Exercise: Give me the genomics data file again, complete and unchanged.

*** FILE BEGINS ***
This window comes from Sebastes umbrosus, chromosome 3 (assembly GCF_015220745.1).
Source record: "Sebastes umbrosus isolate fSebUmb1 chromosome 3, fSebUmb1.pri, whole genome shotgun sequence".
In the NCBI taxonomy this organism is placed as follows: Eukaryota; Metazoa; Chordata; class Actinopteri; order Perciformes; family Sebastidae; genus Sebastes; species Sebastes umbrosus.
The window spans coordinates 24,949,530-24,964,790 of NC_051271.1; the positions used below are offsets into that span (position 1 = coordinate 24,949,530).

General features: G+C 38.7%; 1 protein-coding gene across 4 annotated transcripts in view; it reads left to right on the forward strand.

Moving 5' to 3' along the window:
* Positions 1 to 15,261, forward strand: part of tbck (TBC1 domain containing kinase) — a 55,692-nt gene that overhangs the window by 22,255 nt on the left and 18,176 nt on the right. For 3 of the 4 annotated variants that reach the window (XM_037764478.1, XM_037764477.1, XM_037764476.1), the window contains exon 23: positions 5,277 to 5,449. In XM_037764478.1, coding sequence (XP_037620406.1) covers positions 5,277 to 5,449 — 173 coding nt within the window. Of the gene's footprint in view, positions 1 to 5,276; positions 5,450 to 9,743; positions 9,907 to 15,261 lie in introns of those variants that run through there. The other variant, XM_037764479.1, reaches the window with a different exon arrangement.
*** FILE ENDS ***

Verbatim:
This window comes from Sebastes umbrosus, chromosome 3 (assembly GCF_015220745.1).
Source record: "Sebastes umbrosus isolate fSebUmb1 chromosome 3, fSebUmb1.pri, whole genome shotgun sequence".
In the NCBI taxonomy this organism is placed as follows: Eukaryota; Metazoa; Chordata; class Actinopteri; order Perciformes; family Sebastidae; genus Sebastes; species Sebastes umbrosus.
The window spans coordinates 24,949,530-24,964,790 of NC_051271.1; the positions used below are offsets into that span (position 1 = coordinate 24,949,530).

General features: G+C 38.7%; 1 protein-coding gene across 4 annotated transcripts in view; it reads left to right on the forward strand.

Moving 5' to 3' along the window:
* Positions 1 to 15,261, forward strand: part of tbck (TBC1 domain containing kinase) — a 55,692-nt gene that overhangs the window by 22,255 nt on the left and 18,176 nt on the right. For 3 of the 4 annotated variants that reach the window (XM_037764478.1, XM_037764477.1, XM_037764476.1), the window contains exon 23: positions 5,277 to 5,449. In XM_037764478.1, coding sequence (XP_037620406.1) covers positions 5,277 to 5,449 — 173 coding nt within the window. Of the gene's footprint in view, positions 1 to 5,276; positions 5,450 to 9,743; positions 9,907 to 15,261 lie in introns of those variants that run through there. The other variant, XM_037764479.1, reaches the window with a different exon arrangement.